Finding the sweet spot with sports nutrition

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So often the mentality in nutrition (and particularly sports nutrition) is “if some is good, more must be better”. If one protein shake helps recovery, then three will make my recovery three times as good. Fluid prevents dehydration and improves performance, so let’s guzzle down as much as possible.
But as sports dietician Alan McCubbin writes, this mentality is not only ineffective, in many cases it’s detrimental to your performance and even your health.

I’ve heard dozens of stories from clients and other athletes over the years, ranging from people taking triple doses of protein shakes through to one unfortunate soul who ruined his goal race by loading up on huge amounts of magnesium in the hope of preventing cramps. He certainly prevented the muscle cramps, because instead of racing his bike he spent the day sitting on the toilet.

Because when it comes to sports nutrition, it’s all about finding the sweet spot.

Hormesis – Finding the sweet spot

The term “hormesis” is used in biology to describe a relationship between the dose of something and the benefit or harm from it, in particular when too much of something is just as harmful as too little. Because of this, the optimal dose of anything that follows this relationship can be described as a “sweet spot”.

One of the most simple examples that follows this relationship is sunlight – too little exposure and you’ll be Vitamin D deficient; too much results in sunburn and eventually skin cancer.


When you look at various sports nutrition strategies, virtually everything your body extracts from food follows this relationship.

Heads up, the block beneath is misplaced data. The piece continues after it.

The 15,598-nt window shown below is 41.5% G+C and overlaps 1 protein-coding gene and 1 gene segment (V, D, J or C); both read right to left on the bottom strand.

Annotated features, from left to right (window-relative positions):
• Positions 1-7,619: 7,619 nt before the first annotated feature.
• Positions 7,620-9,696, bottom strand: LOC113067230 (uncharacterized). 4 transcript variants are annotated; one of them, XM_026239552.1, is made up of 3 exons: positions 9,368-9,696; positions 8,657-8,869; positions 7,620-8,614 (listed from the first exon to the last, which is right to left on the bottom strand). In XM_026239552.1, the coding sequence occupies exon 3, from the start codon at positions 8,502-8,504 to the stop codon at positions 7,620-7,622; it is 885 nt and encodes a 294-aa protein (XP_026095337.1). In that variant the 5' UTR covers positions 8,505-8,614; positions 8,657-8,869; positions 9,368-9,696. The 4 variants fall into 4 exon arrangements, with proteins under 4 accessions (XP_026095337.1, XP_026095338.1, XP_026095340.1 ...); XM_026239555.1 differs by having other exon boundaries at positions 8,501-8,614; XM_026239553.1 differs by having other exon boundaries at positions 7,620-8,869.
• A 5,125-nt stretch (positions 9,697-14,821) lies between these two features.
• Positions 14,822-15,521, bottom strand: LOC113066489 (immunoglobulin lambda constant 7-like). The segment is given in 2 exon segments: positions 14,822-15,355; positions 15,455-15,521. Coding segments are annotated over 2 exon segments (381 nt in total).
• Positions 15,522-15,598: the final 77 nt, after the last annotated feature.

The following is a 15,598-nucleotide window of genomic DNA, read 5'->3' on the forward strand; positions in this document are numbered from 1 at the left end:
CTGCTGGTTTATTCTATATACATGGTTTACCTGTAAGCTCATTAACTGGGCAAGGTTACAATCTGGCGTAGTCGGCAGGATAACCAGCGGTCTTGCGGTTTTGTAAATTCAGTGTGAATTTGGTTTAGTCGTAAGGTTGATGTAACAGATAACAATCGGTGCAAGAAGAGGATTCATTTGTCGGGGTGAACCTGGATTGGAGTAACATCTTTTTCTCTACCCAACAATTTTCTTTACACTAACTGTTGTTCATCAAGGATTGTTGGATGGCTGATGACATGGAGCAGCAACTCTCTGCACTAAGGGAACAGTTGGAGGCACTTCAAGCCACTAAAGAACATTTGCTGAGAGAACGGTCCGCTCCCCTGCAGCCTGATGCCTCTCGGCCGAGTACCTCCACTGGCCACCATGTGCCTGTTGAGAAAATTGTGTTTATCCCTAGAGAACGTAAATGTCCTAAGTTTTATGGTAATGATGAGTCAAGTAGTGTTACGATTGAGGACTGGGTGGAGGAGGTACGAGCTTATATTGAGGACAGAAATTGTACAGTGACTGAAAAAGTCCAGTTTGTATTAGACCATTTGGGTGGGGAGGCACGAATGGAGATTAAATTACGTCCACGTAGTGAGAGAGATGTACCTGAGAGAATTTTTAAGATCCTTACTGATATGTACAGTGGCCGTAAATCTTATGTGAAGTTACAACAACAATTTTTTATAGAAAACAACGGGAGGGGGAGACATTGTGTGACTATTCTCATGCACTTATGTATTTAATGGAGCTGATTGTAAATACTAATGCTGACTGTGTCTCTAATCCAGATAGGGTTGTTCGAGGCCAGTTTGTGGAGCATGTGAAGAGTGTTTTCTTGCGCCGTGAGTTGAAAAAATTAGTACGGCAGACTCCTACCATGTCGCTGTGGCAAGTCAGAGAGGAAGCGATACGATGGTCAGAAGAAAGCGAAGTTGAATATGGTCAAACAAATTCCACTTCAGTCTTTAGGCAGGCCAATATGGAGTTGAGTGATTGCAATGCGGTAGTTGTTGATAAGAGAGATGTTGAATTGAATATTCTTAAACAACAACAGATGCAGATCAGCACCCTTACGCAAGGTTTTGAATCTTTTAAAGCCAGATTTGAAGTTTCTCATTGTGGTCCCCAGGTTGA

Vitamins – too much of a good thing?

Yes, you can have too many vitamins. Vitamins can be divided into fat-soluble (i.e. can be stored in fat deposits, mainly in the liver) and water-soluble (dissolvable in water with excess usually flushed down the toilet in your urine).

The earliest example of vitamin overdose (or toxicity) occurred during Antarctic exploration in the early 20th century. There were a series of unexplained illnesses and deaths from liver failure in this group. On investigation it was found that the deaths were caused by Vitamin A toxicity. This in turn was traced back to the diet of the explorers who were eating dog liver, an extremely high source of Vitamin A.

Since that time, other studies have suggested that taking high-dose vitamin and antioxidant supplements might not be a good idea. In 2012 a Cochrane Review (one of the most respected and thorough reviews of scientific studies available) was published, reviewing all studies of antioxidant supplements (beta-carotene and Vitamins A, C and E are all considered antioxidants). They concluded that there was no evidence to support the use of antioxidant supplements for the prevention of illness, and in fact “Beta-carotene and Vitamin E seem to increase mortality (i.e. death), and so may high doses of Vitamin A.” So it looks like you’re better just eating your fruit and veggies.

Even the humble Vitamin C tablet appears to be detrimental, at least to exercise performance. Several studies have now looked at Vitamin C in doses of around 500mg/day (a dose typically seen in Vitamin C tablets and some multivitamins). They have found that Vitamin C supplementation does not improve performance or adaptations to training, and in many studies it has found to be detrimental to the processes in the body that are responsible for training adaptation and performance gains over time.